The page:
"Let Us Have Peace" was published in Louisville, KY in 1861 (the year the Civil War started). The cover is filled with 'peaceful' imagery- the song is dedicated "most respectfully to the friends of peace," and shows an early Confederate flag with the words, "Peace on earth, goodwill to man." There is also an image of two brothers shaking hands. The lyrics appear to be anti-war, asking, "America, beloved land, once beautiful and bright, oh why should friendship turn to hate, oh why should brothers fight?" However, a later lyric claims "Tis worse than vain for you to try to subjugate the South." This juxtaposition of a plea for peace with a warning against 'subjugation' might make an audience feel proud and powerful, while ignoring responsibility for the actual cause of the war.
Music has served numerous functions throughout the history of the Ku Klux Klan. Songs were used for recruitment, social functions, propaganda, and ceremony.
This song, dedicated "To the Grand Cyclops" in intimidating font, was composed by Walter Owen. It was published as both a polka and waltz in Louisville, Kentucky 1868. This places it in the first iteration of the Klan, which was originally composed of ex-Confederate soldiers. The fact that this is a dance without lyrics might imply it was used in social functions. The waltz is quite elaborately composed (perhaps inspired by the waltzes of Johann Strauss II), masking fierce hatred behind a beautiful melody.
Modern hate music
Of course, sheet music is no longer a dominant form of social media, and music's role in the White supremacist movement has significantly changed. However, music still plays a key role in networking and recruitment. Social media platforms including YouTube and Facebook face an endless battle to remove hate music online, including White supremacist metal.
While the elimination of White supremacist music may not be possible, the unmasking of it is. In the preface to his compilation Ku Klux Klan Sheet Music, author Danny Crew warns:
"It is my hope that this book will serve as a warning for us to be wary of quick calls to partisanship, patriotism, religion, and self-promotion. While some of these causes will be legitimate, it is incumbent on us all to view such calls with a healthy degree of skepticism and it is our duty to question for hidden motivations. Evil wears many disguises and it is up to us to see beyond the public mask presented by such groups and individuals if we are to prevent another Ku Klux Klan."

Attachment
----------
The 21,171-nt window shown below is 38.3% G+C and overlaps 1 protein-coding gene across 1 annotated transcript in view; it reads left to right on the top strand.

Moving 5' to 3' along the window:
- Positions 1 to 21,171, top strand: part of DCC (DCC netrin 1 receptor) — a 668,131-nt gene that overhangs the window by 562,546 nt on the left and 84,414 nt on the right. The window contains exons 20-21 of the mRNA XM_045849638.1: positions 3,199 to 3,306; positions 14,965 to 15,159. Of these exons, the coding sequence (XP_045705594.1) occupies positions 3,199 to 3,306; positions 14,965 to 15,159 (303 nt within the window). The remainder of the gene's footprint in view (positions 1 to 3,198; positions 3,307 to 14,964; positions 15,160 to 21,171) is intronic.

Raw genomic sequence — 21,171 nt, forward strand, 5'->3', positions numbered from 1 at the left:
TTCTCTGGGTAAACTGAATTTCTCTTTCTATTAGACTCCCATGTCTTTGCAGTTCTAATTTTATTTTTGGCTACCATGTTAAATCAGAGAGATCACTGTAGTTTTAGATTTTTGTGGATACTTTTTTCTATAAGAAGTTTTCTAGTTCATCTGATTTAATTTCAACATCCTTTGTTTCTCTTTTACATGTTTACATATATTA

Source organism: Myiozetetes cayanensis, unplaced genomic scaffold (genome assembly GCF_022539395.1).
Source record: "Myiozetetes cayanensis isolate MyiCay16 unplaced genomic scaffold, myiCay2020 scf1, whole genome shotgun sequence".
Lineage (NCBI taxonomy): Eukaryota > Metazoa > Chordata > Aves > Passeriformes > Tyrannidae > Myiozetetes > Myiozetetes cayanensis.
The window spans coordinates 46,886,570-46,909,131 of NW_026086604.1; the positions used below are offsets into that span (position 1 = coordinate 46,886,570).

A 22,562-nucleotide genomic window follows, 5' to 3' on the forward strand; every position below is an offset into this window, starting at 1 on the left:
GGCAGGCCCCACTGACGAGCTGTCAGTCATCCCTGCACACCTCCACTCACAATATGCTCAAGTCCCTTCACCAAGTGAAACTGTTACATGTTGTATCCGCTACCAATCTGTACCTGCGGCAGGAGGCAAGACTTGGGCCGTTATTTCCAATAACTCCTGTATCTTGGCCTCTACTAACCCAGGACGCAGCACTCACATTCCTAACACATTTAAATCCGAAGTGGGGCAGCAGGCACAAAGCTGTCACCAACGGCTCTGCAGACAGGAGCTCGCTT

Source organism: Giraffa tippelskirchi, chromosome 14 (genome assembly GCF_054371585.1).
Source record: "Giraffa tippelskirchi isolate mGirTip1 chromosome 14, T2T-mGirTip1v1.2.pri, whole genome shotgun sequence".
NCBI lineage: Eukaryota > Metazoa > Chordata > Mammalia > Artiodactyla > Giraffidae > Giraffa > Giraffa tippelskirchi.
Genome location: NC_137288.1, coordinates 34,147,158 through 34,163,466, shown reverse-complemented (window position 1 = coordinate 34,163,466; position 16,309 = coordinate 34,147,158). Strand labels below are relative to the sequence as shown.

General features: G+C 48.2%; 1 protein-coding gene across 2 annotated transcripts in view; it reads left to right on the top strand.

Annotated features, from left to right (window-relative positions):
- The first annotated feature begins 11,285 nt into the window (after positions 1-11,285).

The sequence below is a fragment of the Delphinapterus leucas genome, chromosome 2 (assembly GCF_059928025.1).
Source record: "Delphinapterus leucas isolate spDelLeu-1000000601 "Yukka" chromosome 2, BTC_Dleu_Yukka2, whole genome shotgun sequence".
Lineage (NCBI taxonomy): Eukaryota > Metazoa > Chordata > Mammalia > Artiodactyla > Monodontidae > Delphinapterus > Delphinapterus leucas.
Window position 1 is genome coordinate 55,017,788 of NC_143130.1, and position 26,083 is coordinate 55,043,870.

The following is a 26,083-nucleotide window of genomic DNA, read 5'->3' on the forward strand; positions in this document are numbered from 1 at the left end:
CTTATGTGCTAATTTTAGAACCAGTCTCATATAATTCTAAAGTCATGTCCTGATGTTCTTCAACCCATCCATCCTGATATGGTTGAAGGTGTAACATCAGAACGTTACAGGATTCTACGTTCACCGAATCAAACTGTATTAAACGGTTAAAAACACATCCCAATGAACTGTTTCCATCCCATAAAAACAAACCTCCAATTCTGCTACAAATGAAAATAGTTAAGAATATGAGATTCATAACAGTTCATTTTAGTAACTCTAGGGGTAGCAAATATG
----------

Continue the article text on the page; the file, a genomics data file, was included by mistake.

The Levy Collection continues to be examined and updated in order to more honestly and clearly address the history of racism, sexism, anti-Semitism, and xenophobia in American popular culture. Ongoing projects are currently attempting to identify and promote Black contributors in the collection, provide more context to the difficult history contained in its pages, and reevaluate descriptions of minstrel material in the university’s Special Collections.
Sources and Further Reading
Abel, Lawrence E. Confederate Sheet Music. McFarland & Company, 2011.
Burnim, Mellonee V. and Maultsby, Portia K. African American Music. Taylor & Francis Group, 2006.
Crew, Danny. Ku Klux Klan Sheet Music: An Illustrated Catalogue of Published Music, 1867-2002. Mcfarland, 2003.
Edwards, Bob and Corte, Ugo. White Power Music and the mobilization of racist social movements. Music and Arts in Action. Vol 1, issue 1 June 2008.
Moynihan, Michael and Soderland, Didrik. Lords of Chaos: The Bloody Rise of the Satanic Metal Underground. Feral House, 2003.
Simi, Pete and Futrell, Robert. American Swastika: Inside the White Power Movement's Hidden Spaces of Hate. Rowman & Littlefield, Maryland. 2015.
Toll, Robert. Blacking Up: The Minstrel Show in Nineteenth-Century America. Oxford University Press, 1977.